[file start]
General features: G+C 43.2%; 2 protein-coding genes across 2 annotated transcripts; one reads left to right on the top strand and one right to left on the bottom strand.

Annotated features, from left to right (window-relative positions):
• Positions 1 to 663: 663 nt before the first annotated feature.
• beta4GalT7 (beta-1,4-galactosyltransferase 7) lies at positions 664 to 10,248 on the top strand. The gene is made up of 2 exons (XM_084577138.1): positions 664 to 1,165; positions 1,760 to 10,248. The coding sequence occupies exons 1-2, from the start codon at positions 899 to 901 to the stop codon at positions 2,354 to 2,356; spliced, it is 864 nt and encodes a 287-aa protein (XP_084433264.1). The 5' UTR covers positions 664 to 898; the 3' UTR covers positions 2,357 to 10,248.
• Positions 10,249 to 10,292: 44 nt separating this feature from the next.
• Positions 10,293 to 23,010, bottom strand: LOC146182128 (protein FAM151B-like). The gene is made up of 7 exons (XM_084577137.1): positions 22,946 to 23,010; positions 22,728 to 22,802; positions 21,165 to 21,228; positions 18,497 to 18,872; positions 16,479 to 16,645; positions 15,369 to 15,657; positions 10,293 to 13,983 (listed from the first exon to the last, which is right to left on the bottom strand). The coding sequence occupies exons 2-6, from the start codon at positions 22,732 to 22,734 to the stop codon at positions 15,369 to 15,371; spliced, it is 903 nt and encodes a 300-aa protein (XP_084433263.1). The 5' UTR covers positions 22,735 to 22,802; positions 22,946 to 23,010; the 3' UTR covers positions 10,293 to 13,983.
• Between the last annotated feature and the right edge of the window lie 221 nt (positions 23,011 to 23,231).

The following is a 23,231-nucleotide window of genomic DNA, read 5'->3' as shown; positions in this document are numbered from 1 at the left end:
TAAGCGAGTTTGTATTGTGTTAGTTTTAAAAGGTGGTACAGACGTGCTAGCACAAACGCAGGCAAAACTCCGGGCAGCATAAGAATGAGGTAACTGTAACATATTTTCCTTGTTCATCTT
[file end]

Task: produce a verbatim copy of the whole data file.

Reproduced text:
General features: G+C 43.2%; 2 protein-coding genes across 2 annotated transcripts; one reads left to right on the top strand and one right to left on the bottom strand.

Annotated features, from left to right (window-relative positions):
• Positions 1 to 663: 663 nt before the first annotated feature.
• beta4GalT7 (beta-1,4-galactosyltransferase 7) lies at positions 664 to 10,248 on the top strand. The gene is made up of 2 exons (XM_084577138.1): positions 664 to 1,165; positions 1,760 to 10,248. The coding sequence occupies exons 1-2, from the start codon at positions 899 to 901 to the stop codon at positions 2,354 to 2,356; spliced, it is 864 nt and encodes a 287-aa protein (XP_084433264.1). The 5' UTR covers positions 664 to 898; the 3' UTR covers positions 2,357 to 10,248.
• Positions 10,249 to 10,292: 44 nt separating this feature from the next.
• Positions 10,293 to 23,010, bottom strand: LOC146182128 (protein FAM151B-like). The gene is made up of 7 exons (XM_084577137.1): positions 22,946 to 23,010; positions 22,728 to 22,802; positions 21,165 to 21,228; positions 18,497 to 18,872; positions 16,479 to 16,645; positions 15,369 to 15,657; positions 10,293 to 13,983 (listed from the first exon to the last, which is right to left on the bottom strand). The coding sequence occupies exons 2-6, from the start codon at positions 22,732 to 22,734 to the stop codon at positions 15,369 to 15,371; spliced, it is 903 nt and encodes a 300-aa protein (XP_084433263.1). The 5' UTR covers positions 22,735 to 22,802; positions 22,946 to 23,010; the 3' UTR covers positions 10,293 to 13,983.
• Between the last annotated feature and the right edge of the window lie 221 nt (positions 23,011 to 23,231).

The following is a 23,231-nucleotide window of genomic DNA, read 5'->3' as shown; positions in this document are numbered from 1 at the left end:
TAAGCGAGTTTGTATTGTGTTAGTTTTAAAAGGTGGTACAGACGTGCTAGCACAAACGCAGGCAAAACTCCGGGCAGCATAAGAATGAGGTAACTGTAACATATTTTCCTTGTTCATCTT